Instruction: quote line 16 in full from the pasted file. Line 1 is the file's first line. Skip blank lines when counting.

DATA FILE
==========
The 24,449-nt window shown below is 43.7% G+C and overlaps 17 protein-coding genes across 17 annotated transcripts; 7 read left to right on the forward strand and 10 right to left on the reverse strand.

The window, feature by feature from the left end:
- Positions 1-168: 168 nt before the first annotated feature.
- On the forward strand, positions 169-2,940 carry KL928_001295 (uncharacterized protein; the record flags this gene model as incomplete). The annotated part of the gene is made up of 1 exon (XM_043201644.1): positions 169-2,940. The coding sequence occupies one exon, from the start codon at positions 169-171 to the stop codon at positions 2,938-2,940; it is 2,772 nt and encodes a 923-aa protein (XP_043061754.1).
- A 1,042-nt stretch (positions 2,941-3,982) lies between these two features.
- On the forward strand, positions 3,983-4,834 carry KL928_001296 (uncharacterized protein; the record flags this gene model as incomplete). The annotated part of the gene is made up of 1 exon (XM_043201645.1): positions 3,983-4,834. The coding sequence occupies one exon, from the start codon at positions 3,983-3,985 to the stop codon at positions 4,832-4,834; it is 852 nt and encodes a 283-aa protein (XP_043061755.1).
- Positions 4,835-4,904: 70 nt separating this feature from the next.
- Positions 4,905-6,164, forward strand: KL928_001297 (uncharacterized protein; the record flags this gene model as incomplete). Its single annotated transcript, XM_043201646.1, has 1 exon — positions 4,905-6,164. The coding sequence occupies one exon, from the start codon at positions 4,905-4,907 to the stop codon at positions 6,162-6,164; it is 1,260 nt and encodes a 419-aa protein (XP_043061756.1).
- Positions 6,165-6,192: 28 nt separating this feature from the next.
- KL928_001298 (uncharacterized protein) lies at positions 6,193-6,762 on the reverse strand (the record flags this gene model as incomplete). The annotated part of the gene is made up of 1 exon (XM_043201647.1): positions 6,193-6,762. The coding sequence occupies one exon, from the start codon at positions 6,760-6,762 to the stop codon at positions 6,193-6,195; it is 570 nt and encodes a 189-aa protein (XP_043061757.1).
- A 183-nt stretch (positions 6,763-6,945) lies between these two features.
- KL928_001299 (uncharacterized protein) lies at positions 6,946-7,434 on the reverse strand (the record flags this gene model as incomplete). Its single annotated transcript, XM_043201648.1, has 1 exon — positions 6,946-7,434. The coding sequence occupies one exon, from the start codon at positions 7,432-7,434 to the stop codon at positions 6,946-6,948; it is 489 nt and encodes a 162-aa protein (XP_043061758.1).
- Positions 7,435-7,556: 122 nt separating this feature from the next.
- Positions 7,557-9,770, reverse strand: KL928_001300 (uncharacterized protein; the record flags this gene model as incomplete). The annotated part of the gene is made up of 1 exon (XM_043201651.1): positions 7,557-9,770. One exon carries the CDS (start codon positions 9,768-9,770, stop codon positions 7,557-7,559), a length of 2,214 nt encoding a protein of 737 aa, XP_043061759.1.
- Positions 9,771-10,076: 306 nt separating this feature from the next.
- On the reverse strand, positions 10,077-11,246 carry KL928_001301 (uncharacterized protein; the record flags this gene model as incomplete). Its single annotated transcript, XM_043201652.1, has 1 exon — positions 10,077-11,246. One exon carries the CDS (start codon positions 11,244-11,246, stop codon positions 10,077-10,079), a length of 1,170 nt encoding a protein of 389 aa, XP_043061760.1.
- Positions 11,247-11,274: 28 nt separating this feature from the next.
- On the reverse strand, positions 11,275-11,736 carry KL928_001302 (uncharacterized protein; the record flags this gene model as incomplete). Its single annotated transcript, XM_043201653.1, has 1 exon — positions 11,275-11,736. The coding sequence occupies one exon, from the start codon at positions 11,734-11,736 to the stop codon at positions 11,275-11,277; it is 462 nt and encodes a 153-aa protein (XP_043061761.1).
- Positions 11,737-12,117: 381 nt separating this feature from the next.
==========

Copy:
- On the reverse strand, positions 10,077-11,246 carry KL928_001301 (uncharacterized protein; the record flags this gene model as incomplete). Its single annotated transcript, XM_043201652.1, has 1 exon — positions 10,077-11,246. One exon carries the CDS (start codon positions 11,244-11,246, stop codon positions 10,077-10,079), a length of 1,170 nt encoding a protein of 389 aa, XP_043061760.1.